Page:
Gregg Welz, Paper Cuts
Gregg Welz, a lifelong resident of Norwalk, Connecticut, is a conceptual artist who configures cut and folded pieces of drawing paper into repeating patterns, creating gradations of light and cast shadow. From early watercolor lessons at the age of twelve to an art and design education at Pratt Institute in Brooklyn, New York, Welz has continued to experiment artistically. He notes that his imagination is influenced by geometries found throughout the environment, both natural and man-made.
“I am drawn to this abstract process as a means of expressing the visual symmetry around me: architecture, water patterns, or stone walls, for instance,” says Welz of his cut paper practice, citing Sol LeWitt and Louise Nevelson among his sources of inspiration. “Using the grid confines or contains the composition to its singular space; I envision the boundaries broken through to infinite scale.”
Utilizing paper with texture and weight is important to the artist; he likes the tactile feel of it. While he sometimes works in colored papers—rich crimson, Mediterranean azure blue—many of his recent pieces are minimalist confections of white on white. The work is delicate yet crisp, the patterns graceful and angular, as intricate as a classical symphony and as elegant as pleats in couture fashion.
The folds of the paper in these three-dimensional works form shadows that make one more layer of pattern and color; even in the monochromatic compositions, the shadows cast a variety of shades. “When I first created the paper cuts series, shadows were a pleasant after effect,” Welz notes. “As my work develops, I look forward to what the shadows may reveal.”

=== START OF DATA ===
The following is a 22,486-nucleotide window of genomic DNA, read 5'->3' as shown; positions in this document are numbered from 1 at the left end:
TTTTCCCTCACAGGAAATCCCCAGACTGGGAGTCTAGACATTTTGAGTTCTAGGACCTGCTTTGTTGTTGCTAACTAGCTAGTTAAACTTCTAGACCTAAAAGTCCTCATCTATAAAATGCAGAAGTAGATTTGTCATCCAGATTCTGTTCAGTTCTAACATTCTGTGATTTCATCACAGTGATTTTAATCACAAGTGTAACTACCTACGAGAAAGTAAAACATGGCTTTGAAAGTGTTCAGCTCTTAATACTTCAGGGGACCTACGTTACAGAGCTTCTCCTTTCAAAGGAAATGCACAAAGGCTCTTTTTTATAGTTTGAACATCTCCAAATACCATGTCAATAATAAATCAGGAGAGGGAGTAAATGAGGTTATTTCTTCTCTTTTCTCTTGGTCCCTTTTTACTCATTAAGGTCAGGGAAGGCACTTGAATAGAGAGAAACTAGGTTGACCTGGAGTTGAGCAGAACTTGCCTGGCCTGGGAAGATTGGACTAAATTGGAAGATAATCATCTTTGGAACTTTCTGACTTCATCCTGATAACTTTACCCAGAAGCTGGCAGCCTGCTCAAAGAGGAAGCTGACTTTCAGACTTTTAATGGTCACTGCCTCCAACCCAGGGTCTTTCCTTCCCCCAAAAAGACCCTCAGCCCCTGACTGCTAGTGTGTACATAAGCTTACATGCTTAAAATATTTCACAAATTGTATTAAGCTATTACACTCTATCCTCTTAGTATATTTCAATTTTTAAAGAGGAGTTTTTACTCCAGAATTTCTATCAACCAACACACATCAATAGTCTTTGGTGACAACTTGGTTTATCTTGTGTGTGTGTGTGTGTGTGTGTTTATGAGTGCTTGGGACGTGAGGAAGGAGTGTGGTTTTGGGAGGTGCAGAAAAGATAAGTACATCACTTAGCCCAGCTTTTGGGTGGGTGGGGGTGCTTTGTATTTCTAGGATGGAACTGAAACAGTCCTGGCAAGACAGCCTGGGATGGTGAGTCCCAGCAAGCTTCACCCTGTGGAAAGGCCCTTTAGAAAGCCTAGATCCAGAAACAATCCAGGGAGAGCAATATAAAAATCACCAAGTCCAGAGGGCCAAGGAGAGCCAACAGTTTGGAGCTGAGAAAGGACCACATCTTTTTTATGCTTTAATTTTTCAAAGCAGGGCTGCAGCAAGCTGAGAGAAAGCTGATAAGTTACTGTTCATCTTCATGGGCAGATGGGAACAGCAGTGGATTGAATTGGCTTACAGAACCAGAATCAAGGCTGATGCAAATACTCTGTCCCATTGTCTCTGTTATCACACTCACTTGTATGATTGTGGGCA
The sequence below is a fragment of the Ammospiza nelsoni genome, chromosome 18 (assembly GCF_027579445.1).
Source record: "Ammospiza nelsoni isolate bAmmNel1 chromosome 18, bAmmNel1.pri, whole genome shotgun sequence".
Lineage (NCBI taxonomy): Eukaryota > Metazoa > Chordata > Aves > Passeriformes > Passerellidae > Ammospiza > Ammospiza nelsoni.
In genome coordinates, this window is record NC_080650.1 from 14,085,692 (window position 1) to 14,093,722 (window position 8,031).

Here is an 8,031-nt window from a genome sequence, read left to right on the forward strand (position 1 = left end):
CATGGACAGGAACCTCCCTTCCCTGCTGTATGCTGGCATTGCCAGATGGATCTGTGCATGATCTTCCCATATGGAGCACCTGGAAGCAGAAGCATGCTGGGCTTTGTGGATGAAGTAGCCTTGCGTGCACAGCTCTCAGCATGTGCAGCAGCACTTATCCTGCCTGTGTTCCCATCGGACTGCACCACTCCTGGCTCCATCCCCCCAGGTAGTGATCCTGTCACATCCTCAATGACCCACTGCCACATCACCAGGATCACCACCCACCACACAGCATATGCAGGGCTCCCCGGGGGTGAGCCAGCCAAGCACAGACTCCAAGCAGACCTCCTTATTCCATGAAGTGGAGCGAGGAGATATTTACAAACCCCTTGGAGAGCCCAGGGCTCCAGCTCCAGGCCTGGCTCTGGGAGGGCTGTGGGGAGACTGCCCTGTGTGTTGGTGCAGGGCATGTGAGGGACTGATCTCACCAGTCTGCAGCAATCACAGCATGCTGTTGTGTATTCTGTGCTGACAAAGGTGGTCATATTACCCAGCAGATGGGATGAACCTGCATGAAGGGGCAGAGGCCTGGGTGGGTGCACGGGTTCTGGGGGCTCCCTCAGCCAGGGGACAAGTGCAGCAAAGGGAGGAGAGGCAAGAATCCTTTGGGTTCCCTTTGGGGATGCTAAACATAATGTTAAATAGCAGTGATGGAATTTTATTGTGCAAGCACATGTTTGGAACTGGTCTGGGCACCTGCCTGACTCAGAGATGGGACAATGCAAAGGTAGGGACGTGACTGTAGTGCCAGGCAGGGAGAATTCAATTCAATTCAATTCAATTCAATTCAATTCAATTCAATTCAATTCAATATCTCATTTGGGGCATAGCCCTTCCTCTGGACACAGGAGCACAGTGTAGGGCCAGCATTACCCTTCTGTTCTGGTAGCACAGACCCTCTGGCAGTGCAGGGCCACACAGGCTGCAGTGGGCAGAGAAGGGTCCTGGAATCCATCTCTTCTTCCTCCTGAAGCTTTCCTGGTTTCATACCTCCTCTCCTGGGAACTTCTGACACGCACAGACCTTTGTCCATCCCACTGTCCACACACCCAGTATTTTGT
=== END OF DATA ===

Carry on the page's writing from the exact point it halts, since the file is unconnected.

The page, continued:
Some of the artworks in Paper Cuts are more elaborate than others; indeed, Welz compares cutting paper to preparing a palette of mixed paint, and his studio tools are blades instead of brushes. He then lays out the grid and completes each square, over and over. Each piece of paper has been scored, cut, folded, and affixed with a riser; completion can take several weeks of repetitious practice. The artist enjoys viewers’ reactions to his work and is often queried on his patience.
Paper Cuts includes works such as Up and Over, a perfect square composed of 169 smaller squares, each its own tile of origami-like folds. The detailed shapes Welz has folded into the creamy white paper conjure endless associations: tiny kites, ornate frosting roses, snowy peaks, experimental architecture, spinning pinwheels, scales on a pale fish, or facets in a diamond.
“Gregg is like an architect of paper,” says Lionheart Gallery Director Susan Grissom. “He builds complex works that draw you in to explore the textures, the patterns, and the shadows. They are sophisticated and contemplative, and I admire the patient and inventive mind it takes to create such complicated beauty.”
Simultaneously stimulating and meditative, Welz’s cuts and creases form individual universes that are nuanced when seen from any focal point. Viewers will find something new to contemplate with each look.
On View and Related Programming
Impulse and Paper Cuts will premier with an opening reception at the Lionheart Gallery on May 15, 2016, from 3 PM to 6 PM. Visitors are invited to attend talks by both artists beginning at 5 PM. The exhibitions run through July 3, 2016.
John BonSignore, Toe Dancers
Visitors to the Lionheart Gallery will also enjoy the opportunity to view John BonSignore’s graceful sculptures, newly installed on the gallery’s grounds. BonSignore is a New England sculptor who has been exhibited and collected around the world. His works begin with a broad concept—a place or person, an animal or emotion—which he then pares down to find the unique essence of each subject and coax it to shine through. These refined stainless steel sculptures from his Toe Dancer series employ a continuous line to capture the moment of movement and gesture in ballerina’s poses: smooth, precise, flowing, and imbued with pure joy.
The Lionheart Gallery is open Wednesdays through Saturdays, from 11 AM to 5 PM, and Sundays from 12 noon to 5 PM. For more information and directions to the gallery at 27 Westchester Avenue in Pound Ridge, New York, visit www.thelionheartgallery.com or call 914.764.8689.